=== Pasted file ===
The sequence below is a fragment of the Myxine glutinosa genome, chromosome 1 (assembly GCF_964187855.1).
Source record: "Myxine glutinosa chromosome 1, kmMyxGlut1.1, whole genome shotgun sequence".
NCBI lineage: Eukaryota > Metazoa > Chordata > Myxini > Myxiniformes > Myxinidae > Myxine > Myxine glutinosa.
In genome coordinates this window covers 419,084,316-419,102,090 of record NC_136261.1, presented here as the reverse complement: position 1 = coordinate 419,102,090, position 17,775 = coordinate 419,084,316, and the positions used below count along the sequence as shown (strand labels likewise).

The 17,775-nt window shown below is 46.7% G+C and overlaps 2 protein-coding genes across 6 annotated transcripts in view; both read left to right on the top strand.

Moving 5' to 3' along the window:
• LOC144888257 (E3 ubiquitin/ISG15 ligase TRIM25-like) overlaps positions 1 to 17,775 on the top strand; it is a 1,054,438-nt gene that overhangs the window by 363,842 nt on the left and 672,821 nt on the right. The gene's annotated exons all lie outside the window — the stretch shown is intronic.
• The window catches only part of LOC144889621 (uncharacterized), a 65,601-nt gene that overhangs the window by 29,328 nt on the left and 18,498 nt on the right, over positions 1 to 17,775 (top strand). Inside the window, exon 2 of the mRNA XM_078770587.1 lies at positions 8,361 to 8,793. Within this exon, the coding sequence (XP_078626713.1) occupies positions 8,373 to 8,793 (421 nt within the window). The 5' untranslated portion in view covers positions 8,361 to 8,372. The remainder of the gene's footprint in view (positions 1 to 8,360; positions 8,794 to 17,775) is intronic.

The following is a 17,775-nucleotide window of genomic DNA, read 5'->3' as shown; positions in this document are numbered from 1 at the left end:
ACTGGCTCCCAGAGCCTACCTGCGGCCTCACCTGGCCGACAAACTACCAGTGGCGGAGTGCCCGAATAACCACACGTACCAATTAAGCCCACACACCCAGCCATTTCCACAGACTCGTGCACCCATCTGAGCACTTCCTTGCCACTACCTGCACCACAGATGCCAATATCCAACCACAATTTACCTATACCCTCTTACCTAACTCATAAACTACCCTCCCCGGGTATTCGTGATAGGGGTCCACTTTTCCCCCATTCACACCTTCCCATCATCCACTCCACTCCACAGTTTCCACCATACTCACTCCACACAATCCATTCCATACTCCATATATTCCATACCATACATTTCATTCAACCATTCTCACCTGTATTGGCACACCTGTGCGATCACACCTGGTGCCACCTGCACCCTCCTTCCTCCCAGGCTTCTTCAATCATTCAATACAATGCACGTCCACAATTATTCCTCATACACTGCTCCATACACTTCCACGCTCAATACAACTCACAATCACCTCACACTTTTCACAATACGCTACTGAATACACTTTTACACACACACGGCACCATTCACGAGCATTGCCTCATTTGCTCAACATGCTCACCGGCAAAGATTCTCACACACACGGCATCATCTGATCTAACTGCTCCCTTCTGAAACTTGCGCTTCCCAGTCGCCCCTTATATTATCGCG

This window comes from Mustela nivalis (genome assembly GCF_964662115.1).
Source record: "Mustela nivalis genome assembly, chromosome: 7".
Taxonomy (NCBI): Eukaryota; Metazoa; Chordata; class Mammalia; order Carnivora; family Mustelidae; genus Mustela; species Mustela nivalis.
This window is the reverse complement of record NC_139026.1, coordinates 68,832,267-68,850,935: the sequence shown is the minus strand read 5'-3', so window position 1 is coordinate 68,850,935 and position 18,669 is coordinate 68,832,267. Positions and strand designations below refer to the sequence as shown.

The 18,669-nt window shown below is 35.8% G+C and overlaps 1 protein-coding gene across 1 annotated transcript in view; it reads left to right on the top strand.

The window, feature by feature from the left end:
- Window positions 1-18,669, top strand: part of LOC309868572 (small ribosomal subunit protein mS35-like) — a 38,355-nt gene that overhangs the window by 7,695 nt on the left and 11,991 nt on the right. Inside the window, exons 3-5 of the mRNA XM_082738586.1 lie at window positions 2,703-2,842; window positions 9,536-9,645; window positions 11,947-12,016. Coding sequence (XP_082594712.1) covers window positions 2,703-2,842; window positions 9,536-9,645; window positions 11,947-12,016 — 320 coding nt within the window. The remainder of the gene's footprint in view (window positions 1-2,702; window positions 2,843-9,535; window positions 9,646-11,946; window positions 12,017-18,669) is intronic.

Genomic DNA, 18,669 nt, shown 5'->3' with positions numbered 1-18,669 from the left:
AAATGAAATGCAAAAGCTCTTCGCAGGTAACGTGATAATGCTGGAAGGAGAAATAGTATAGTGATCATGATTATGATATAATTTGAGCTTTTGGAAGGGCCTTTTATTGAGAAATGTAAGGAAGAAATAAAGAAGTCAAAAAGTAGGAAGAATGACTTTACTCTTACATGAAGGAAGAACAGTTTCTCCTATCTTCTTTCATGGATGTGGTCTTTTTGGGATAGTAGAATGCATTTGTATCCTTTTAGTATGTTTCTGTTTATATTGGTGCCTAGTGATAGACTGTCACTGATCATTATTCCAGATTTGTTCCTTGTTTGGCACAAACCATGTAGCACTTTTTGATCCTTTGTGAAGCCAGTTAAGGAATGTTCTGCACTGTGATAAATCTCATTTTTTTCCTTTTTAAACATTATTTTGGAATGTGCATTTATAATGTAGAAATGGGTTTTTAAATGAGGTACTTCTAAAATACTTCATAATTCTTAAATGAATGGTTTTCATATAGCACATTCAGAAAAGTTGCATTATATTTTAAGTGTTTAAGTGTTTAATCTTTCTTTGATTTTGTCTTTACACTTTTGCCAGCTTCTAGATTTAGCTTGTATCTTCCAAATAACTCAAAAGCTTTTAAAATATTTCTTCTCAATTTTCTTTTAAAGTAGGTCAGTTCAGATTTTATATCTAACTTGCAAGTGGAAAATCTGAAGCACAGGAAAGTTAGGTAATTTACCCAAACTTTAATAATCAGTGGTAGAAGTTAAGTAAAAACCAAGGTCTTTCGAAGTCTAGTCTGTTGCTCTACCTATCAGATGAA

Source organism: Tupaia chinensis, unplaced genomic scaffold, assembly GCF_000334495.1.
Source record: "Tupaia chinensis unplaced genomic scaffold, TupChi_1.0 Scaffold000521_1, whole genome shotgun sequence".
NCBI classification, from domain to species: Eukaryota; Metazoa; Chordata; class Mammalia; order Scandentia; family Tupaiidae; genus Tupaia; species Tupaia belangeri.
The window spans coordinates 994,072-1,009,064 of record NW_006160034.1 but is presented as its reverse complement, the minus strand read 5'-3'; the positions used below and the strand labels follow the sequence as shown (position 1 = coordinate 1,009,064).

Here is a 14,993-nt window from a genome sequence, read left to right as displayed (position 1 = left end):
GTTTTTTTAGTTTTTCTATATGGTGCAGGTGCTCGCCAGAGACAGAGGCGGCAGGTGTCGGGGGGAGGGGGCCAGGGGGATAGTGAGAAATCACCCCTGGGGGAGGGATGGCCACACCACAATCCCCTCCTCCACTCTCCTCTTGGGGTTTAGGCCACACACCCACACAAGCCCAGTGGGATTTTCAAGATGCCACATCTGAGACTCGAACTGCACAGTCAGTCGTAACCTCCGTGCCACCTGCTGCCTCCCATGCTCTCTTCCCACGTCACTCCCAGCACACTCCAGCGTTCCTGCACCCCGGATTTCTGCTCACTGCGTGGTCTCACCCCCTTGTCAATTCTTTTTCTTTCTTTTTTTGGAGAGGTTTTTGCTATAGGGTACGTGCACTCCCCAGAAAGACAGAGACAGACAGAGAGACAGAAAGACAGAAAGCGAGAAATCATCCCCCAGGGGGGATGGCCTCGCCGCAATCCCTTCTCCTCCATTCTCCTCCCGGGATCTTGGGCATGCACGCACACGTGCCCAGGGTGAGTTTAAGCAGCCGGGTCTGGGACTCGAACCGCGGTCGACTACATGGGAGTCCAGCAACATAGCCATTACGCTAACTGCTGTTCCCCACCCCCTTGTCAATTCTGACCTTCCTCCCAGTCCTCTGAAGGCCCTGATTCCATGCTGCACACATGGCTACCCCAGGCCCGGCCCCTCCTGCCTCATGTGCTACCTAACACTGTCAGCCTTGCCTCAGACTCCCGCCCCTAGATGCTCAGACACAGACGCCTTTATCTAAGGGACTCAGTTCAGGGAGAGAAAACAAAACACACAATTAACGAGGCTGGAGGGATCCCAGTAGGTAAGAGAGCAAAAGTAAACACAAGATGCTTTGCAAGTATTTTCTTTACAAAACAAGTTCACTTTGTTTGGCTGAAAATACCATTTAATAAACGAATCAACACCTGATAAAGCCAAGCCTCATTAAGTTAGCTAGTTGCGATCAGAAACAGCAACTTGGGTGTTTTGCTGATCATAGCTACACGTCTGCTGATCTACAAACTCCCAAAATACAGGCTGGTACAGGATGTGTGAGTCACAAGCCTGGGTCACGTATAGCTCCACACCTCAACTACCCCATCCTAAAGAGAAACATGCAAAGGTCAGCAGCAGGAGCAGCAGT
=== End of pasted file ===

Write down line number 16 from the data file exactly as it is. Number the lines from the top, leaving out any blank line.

The window, feature by feature from the left end: